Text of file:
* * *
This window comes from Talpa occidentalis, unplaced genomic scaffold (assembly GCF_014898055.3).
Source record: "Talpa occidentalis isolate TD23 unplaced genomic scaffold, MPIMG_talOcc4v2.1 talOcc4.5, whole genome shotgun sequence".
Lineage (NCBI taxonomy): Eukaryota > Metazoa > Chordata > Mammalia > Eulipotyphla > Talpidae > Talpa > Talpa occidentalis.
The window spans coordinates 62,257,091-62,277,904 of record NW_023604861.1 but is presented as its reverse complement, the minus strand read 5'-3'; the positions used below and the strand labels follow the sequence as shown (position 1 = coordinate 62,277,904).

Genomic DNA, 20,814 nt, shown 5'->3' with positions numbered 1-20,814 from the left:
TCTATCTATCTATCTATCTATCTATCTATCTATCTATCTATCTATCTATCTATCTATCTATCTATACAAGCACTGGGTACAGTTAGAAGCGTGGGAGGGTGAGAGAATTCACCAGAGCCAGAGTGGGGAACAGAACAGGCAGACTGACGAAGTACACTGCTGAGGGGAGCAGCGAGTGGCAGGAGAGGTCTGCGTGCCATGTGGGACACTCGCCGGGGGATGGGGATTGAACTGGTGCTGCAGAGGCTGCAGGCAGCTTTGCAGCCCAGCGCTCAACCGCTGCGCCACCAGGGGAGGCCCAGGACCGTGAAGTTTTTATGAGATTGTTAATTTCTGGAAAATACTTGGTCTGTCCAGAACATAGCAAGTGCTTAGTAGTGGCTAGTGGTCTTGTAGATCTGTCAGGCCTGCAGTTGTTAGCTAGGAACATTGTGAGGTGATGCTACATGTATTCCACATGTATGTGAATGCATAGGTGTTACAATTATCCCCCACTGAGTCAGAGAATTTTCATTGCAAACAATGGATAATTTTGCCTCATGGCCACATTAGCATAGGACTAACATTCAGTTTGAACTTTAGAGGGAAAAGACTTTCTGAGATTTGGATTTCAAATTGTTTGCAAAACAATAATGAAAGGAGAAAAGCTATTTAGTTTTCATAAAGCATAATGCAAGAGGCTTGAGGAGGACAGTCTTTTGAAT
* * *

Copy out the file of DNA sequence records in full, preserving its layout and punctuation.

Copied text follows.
This window comes from Talpa occidentalis, unplaced genomic scaffold (assembly GCF_014898055.3).
Source record: "Talpa occidentalis isolate TD23 unplaced genomic scaffold, MPIMG_talOcc4v2.1 talOcc4.5, whole genome shotgun sequence".
Lineage (NCBI taxonomy): Eukaryota > Metazoa > Chordata > Mammalia > Eulipotyphla > Talpidae > Talpa > Talpa occidentalis.
The window spans coordinates 62,257,091-62,277,904 of record NW_023604861.1 but is presented as its reverse complement, the minus strand read 5'-3'; the positions used below and the strand labels follow the sequence as shown (position 1 = coordinate 62,277,904).

Genomic DNA, 20,814 nt, shown 5'->3' with positions numbered 1-20,814 from the left:
TCTATCTATCTATCTATCTATCTATCTATCTATCTATCTATCTATCTATCTATCTATCTATCTATACAAGCACTGGGTACAGTTAGAAGCGTGGGAGGGTGAGAGAATTCACCAGAGCCAGAGTGGGGAACAGAACAGGCAGACTGACGAAGTACACTGCTGAGGGGAGCAGCGAGTGGCAGGAGAGGTCTGCGTGCCATGTGGGACACTCGCCGGGGGATGGGGATTGAACTGGTGCTGCAGAGGCTGCAGGCAGCTTTGCAGCCCAGCGCTCAACCGCTGCGCCACCAGGGGAGGCCCAGGACCGTGAAGTTTTTATGAGATTGTTAATTTCTGGAAAATACTTGGTCTGTCCAGAACATAGCAAGTGCTTAGTAGTGGCTAGTGGTCTTGTAGATCTGTCAGGCCTGCAGTTGTTAGCTAGGAACATTGTGAGGTGATGCTACATGTATTCCACATGTATGTGAATGCATAGGTGTTACAATTATCCCCCACTGAGTCAGAGAATTTTCATTGCAAACAATGGATAATTTTGCCTCATGGCCACATTAGCATAGGACTAACATTCAGTTTGAACTTTAGAGGGAAAAGACTTTCTGAGATTTGGATTTCAAATTGTTTGCAAAACAATAATGAAAGGAGAAAAGCTATTTAGTTTTCATAAAGCATAATGCAAGAGGCTTGAGGAGGACAGTCTTTTGAAT